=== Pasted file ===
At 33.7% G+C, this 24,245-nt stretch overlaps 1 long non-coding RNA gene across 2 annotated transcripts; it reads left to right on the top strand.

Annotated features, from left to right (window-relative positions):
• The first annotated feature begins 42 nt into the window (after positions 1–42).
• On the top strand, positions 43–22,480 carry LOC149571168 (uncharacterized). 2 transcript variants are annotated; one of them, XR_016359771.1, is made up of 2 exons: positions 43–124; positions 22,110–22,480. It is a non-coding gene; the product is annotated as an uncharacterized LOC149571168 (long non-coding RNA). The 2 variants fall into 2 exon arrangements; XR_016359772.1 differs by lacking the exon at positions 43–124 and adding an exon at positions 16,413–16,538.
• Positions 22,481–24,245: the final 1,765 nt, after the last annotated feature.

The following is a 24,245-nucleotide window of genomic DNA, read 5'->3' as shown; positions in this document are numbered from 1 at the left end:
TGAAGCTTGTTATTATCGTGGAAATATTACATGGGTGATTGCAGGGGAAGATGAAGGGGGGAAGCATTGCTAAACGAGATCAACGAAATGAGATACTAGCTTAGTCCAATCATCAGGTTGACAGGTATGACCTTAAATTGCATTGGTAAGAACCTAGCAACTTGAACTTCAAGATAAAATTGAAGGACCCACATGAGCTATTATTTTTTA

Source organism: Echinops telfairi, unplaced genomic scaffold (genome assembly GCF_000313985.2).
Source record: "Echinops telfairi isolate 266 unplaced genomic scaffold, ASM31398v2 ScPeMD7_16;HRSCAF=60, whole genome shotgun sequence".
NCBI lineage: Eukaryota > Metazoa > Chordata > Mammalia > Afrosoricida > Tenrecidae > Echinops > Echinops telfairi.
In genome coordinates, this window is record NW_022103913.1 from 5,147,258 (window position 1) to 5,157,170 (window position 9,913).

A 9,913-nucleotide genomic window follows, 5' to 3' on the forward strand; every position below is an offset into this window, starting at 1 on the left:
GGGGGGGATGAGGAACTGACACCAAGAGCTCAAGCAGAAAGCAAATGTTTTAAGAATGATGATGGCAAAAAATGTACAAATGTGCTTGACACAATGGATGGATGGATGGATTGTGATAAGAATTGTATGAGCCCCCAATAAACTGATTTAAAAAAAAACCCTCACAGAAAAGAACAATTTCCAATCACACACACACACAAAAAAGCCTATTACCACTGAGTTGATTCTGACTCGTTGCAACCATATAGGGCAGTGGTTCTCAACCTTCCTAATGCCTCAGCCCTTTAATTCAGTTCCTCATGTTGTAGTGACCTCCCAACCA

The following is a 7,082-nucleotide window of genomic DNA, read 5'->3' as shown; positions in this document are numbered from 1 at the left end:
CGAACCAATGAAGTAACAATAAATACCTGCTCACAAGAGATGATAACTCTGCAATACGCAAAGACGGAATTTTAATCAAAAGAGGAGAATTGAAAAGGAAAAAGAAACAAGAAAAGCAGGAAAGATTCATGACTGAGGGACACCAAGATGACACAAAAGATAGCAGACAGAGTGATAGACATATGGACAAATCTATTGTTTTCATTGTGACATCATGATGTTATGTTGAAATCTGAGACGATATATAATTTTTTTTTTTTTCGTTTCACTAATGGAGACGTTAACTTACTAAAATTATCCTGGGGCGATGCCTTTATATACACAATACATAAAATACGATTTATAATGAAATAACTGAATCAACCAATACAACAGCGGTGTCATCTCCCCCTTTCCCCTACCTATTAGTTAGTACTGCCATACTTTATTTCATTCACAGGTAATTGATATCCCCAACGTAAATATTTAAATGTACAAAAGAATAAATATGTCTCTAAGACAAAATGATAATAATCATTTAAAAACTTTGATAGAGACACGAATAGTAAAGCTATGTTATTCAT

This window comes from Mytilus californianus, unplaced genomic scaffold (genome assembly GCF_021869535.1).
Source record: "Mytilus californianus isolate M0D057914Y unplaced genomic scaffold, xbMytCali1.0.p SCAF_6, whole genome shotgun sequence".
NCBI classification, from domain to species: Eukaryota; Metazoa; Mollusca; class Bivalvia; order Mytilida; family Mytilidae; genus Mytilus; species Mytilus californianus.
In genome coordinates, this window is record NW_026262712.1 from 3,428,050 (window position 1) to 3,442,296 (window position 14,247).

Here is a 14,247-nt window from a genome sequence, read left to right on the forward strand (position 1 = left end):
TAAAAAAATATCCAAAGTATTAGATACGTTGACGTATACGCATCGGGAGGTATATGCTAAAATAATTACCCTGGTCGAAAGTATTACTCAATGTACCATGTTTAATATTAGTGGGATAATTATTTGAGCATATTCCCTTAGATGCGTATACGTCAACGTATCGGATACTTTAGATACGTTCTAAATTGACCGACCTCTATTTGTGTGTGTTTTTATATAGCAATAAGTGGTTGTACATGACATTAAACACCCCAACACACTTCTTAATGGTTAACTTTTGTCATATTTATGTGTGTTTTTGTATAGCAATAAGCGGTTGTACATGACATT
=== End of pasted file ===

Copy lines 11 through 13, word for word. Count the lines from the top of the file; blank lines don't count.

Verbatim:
In genome coordinates, this window is record NW_022103913.1 from 5,147,258 (window position 1) to 5,157,170 (window position 9,913).

A 9,913-nucleotide genomic window follows, 5' to 3' on the forward strand; every position below is an offset into this window, starting at 1 on the left:
GGGGGGGATGAGGAACTGACACCAAGAGCTCAAGCAGAAAGCAAATGTTTTAAGAATGATGATGGCAAAAAATGTACAAATGTGCTTGACACAATGGATGGATGGATGGATTGTGATAAGAATTGTATGAGCCCCCAATAAACTGATTTAAAAAAAAACCCTCACAGAAAAGAACAATTTCCAATCACACACACACACAAAAAAGCCTATTACCACTGAGTTGATTCTGACTCGTTGCAACCATATAGGGCAGTGGTTCTCAACCTTCCTAATGCCTCAGCCCTTTAATTCAGTTCCTCATGTTGTAGTGACCTCCCAACCA